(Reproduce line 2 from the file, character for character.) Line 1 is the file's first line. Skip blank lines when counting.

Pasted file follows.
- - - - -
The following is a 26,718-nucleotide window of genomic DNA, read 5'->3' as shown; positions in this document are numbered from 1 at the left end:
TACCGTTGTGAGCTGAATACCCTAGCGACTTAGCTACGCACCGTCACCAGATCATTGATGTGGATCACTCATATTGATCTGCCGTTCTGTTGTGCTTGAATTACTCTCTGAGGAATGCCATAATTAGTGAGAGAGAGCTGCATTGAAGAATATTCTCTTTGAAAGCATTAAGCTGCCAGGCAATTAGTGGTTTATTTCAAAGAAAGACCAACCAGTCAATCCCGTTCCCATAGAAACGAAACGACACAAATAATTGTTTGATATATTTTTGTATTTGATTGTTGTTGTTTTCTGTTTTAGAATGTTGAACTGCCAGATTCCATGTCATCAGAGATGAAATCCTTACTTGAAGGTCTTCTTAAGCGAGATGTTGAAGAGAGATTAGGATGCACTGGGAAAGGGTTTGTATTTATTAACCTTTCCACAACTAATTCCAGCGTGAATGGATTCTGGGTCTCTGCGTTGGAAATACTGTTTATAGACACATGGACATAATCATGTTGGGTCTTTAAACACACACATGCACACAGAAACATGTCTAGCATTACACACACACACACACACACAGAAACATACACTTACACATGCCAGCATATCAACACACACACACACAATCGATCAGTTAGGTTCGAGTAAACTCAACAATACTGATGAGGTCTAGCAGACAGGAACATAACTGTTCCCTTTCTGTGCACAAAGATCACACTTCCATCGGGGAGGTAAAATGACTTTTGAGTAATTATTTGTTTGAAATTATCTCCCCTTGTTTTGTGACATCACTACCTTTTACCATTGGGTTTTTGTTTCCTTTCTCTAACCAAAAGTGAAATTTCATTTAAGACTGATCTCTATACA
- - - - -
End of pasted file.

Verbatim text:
TACCGTTGTGAGCTGAATACCCTAGCGACTTAGCTACGCACCGTCACCAGATCATTGATGTGGATCACTCATATTGATCTGCCGTTCTGTTGTGCTTGAATTACTCTCTGAGGAATGCCATAATTAGTGAGAGAGAGCTGCATTGAAGAATATTCTCTTTGAAAGCATTAAGCTGCCAGGCAATTAGTGGTTTATTTCAAAGAAAGACCAACCAGTCAATCCCGTTCCCATAGAAACGAAACGACACAAATAATTGTTTGATATATTTTTGTATTTGATTGTTGTTGTTTTCTGTTTTAGAATGTTGAACTGCCAGATTCCATGTCATCAGAGATGAAATCCTTACTTGAAGGTCTTCTTAAGCGAGATGTTGAAGAGAGATTAGGATGCACTGGGAAAGGGTTTGTATTTATTAACCTTTCCACAACTAATTCCAGCGTGAATGGATTCTGGGTCTCTGCGTTGGAAATACTGTTTATAGACACATGGACATAATCATGTTGGGTCTTTAAACACACACATGCACACAGAAACATGTCTAGCATTACACACACACACACACACACAGAAACATACACTTACACATGCCAGCATATCAACACACACACACACAATCGATCAGTTAGGTTCGAGTAAACTCAACAATACTGATGAGGTCTAGCAGACAGGAACATAACTGTTCCCTTTCTGTGCACAAAGATCACACTTCCATCGGGGAGGTAAAATGACTTTTGAGTAATTATTTGTTTGAAATTATCTCCCCTTGTTTTGTGACATCACTACCTTTTACCATTGGGTTTTTGTTTCCTTTCTCTAACCAAAAGTGAAATTTCATTTAAGACTGATCTCTATACA